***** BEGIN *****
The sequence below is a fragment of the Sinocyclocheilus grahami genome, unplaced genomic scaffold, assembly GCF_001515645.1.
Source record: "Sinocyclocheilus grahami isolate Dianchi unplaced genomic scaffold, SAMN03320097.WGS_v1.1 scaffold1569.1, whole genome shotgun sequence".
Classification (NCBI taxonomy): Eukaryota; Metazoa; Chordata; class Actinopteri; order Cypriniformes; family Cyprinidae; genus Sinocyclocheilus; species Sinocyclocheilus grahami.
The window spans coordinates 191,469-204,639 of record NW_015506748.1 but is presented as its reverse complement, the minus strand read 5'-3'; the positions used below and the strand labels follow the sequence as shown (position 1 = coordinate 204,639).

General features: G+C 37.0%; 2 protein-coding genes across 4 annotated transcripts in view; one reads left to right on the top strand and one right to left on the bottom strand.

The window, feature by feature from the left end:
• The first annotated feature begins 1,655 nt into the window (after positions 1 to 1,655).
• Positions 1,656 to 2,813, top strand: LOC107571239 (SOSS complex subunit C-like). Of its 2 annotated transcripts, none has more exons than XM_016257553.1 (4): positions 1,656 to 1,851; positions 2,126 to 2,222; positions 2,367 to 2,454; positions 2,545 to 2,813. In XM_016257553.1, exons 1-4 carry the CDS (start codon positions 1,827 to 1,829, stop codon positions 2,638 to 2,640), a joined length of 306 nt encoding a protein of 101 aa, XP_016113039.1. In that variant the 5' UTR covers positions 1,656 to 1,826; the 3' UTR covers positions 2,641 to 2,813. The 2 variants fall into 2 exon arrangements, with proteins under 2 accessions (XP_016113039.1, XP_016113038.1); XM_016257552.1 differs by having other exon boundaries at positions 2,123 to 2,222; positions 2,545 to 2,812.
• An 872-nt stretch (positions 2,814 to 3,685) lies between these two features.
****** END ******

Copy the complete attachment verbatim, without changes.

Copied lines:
The sequence below is a fragment of the Sinocyclocheilus grahami genome, unplaced genomic scaffold, assembly GCF_001515645.1.
Source record: "Sinocyclocheilus grahami isolate Dianchi unplaced genomic scaffold, SAMN03320097.WGS_v1.1 scaffold1569.1, whole genome shotgun sequence".
Classification (NCBI taxonomy): Eukaryota; Metazoa; Chordata; class Actinopteri; order Cypriniformes; family Cyprinidae; genus Sinocyclocheilus; species Sinocyclocheilus grahami.
The window spans coordinates 191,469-204,639 of record NW_015506748.1 but is presented as its reverse complement, the minus strand read 5'-3'; the positions used below and the strand labels follow the sequence as shown (position 1 = coordinate 204,639).

General features: G+C 37.0%; 2 protein-coding genes across 4 annotated transcripts in view; one reads left to right on the top strand and one right to left on the bottom strand.

The window, feature by feature from the left end:
• The first annotated feature begins 1,655 nt into the window (after positions 1 to 1,655).
• Positions 1,656 to 2,813, top strand: LOC107571239 (SOSS complex subunit C-like). Of its 2 annotated transcripts, none has more exons than XM_016257553.1 (4): positions 1,656 to 1,851; positions 2,126 to 2,222; positions 2,367 to 2,454; positions 2,545 to 2,813. In XM_016257553.1, exons 1-4 carry the CDS (start codon positions 1,827 to 1,829, stop codon positions 2,638 to 2,640), a joined length of 306 nt encoding a protein of 101 aa, XP_016113039.1. In that variant the 5' UTR covers positions 1,656 to 1,826; the 3' UTR covers positions 2,641 to 2,813. The 2 variants fall into 2 exon arrangements, with proteins under 2 accessions (XP_016113039.1, XP_016113038.1); XM_016257552.1 differs by having other exon boundaries at positions 2,123 to 2,222; positions 2,545 to 2,812.
• An 872-nt stretch (positions 2,814 to 3,685) lies between these two features.